So you received an email from your supplier that prices have to be increased because the Chinese Yuan (RMB) is being appreciated, his labor costs have risen or some other reason.
Never accept any price increase blindly. Let’s first analyze the situation:
- Has he increased the price within the last year? If yes, how often?
- Has he stated on his last quotation the validity of the price?
- What are the reasons he wants to increase prices?
Here are common reasons for price increases:
- Labor costs need to be increased
- Raw material costs have increased
- Chinese Renminbi (YUAN) has appreciated against the USD
- Purchase of machinery to upgrade the factory
Let's go through them one by one and see how you could avoid the increase or find an acceptable solution between the both of you. I also want to give you background on each so that you can understand these reasons.
Labor costs need to be increased:
When I moved to Hong Kong in 2005 the average salary of a worker was around 250USD per month. Yes, that’s right, per month!! Nowadays a worker in the production line can get up to 1000USD or sometimes more. Some of the workers earn more than the staff in the office. Factories need to pay a high salary to workers because it’s so difficult to find them.
Yes, China has over 1.3 billion people but not everyone wants to stand in a workshop or production line doing rudimentary work. Education has improved a great deal since the early 2000’s and people want to work in offices rather than on production lines. So factories have to reach out to far provinces to hire workers. Costs automatically rise in that process. I have been told that some factories rent a bus and drive to far away provinces actively hiring workers to bring them back to the factory that same day on the bus.
What can you do in that case? Honestly not much. But if a supplier keeps increasing prices because of labor costs you might want to look for another supplier who has more machinery or automated processes that require less workmanship. This can actually be more expensive (because of the investment for machinery) but you should have more stability on prices in the future.
Raw material costs have increased:
This requires a little research but if a supplier uses this reason for price increases you can quickly find out if he is lying.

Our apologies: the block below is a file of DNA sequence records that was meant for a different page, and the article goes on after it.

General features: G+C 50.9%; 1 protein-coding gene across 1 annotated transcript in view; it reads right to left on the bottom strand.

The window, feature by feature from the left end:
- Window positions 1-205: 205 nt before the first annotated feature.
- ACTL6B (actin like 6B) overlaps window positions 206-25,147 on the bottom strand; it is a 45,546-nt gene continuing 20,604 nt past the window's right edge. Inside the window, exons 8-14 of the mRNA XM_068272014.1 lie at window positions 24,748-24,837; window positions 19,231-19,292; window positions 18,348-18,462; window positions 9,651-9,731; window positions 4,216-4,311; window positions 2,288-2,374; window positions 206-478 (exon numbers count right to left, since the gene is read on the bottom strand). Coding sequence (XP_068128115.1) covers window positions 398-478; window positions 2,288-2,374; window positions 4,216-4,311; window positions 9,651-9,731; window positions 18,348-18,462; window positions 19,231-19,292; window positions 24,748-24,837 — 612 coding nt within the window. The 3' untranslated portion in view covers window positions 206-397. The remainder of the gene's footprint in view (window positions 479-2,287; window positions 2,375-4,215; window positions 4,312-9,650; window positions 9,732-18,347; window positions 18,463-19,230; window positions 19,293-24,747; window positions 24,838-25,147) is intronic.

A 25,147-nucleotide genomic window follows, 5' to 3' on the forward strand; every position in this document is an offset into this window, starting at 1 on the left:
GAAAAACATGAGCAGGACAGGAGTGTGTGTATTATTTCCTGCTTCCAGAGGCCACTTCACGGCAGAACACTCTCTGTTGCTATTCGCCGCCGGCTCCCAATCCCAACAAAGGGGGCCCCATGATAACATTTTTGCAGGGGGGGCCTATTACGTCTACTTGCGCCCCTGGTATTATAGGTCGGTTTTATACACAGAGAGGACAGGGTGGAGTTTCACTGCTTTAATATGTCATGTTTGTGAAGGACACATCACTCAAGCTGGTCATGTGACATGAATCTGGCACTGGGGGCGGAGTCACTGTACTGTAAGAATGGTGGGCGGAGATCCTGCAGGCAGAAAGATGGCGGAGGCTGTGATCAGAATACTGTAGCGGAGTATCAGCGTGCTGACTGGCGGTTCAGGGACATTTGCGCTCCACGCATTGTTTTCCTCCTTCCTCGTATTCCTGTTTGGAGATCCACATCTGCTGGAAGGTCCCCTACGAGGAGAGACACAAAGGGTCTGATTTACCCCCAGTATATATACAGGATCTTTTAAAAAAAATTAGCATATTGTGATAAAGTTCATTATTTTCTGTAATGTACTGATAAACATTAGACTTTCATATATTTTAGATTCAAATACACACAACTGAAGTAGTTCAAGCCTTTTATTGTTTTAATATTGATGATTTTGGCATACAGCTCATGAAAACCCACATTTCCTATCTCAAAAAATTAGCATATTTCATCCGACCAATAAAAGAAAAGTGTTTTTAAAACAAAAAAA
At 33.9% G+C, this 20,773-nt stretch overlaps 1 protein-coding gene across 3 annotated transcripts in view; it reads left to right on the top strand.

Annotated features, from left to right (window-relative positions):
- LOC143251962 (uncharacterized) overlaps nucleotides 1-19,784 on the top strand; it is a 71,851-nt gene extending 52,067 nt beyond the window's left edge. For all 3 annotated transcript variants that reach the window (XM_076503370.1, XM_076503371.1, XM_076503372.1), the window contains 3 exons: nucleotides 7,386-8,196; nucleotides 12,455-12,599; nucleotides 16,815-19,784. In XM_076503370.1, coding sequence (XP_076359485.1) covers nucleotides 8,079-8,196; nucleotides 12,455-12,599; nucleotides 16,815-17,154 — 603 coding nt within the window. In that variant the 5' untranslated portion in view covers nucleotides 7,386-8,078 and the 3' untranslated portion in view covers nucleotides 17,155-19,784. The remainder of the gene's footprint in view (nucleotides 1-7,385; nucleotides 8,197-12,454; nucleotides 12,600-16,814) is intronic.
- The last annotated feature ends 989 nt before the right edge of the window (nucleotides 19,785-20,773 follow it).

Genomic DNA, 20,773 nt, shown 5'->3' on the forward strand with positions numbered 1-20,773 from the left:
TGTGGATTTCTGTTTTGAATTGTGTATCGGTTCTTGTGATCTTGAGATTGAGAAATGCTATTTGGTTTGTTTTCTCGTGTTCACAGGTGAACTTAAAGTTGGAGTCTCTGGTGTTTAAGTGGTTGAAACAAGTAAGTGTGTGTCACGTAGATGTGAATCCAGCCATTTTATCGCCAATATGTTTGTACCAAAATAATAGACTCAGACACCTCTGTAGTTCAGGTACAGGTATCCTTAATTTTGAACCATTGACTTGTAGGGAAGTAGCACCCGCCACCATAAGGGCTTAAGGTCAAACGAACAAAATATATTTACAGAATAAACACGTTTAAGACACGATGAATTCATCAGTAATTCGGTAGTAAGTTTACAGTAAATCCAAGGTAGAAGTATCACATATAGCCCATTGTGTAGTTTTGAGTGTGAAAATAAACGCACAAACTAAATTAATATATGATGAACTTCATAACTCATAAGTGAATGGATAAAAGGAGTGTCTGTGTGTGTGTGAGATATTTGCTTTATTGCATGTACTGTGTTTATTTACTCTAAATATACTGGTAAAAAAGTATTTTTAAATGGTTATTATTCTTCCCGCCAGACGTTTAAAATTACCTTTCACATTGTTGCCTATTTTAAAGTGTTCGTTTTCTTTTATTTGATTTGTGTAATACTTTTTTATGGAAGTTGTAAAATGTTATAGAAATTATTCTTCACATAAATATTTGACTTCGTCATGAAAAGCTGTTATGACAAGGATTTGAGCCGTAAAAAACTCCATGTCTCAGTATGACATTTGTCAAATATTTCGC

Go onto websites like the following and research the price index on your product’s main material:
Unfortunately, there is not much free information on the Internet; you have to pay for most services if you want real accurate data. You can also check out your local stock or commodity market online and see if you can get free data. Once you find your product’s raw material price check the development over the last few months or even years.
Compare it with the orders that you made to your supplier at the specific price drops or increases. If for example you ordered your item before at a lower raw material price than now, you can use this information to negotiate with your supplier.
I often find that suppliers use this excuse of raw material price to increase their profit margin. When you have data that backs that the raw material price has perhaps even decreased since your last purchase, let the supplier know and share the link or information that you found. Demand the same or an even lower price than what you are paying now.
If raw material really has increased then you might want to check by how much. If the supplier’s price increase does not match the actual raw material price increase, let him know and demand a lower price increase.
Chinese Renminbi (YUAN /RMB) has appreciated against the USD
The Chinese Yuan has risen over 60% since its revaluation in 2005 (when it was pegged against the USD). It has been undervalued for a long time but that has changed since the economic reforms under Deng Xiaoping. Since China opened to the rest of the world and became the world’s factory the Yuan has risen a great deal.
Many factories increase prices once the Yuan gets appreciated against the USD.
If the Yuan gets appreciated against the USD it is usually in the news and you should hear about it. You can also check official USD/RMB exchange rates to verify this claim.
Not much you can do here either, except perhaps asking for one more order with the last price before you accept the new price.
Purchase of machinery to upgrade the factory
This usually doesn’t happen very often, but when the factory claims there is machinery to buy to upgrade the factory it’s actually a good thing for you. It will lower the labor costs over time and you should have a stable price for a while. Ask your supplier to explain the type of machinery he is buying and how you can benefit from it in the future. Let him give you a guarantee or confirmation that this will benefit your price in the future.
Validity of prices
Always ask your supplier to give you a validity of the quoted price. A common time frame should be 90 days, sometimes more sometimes less. In any case, ask your supplier for a validity of 180 days (6 months). It might take you a long time to decide to order this product for various reasons.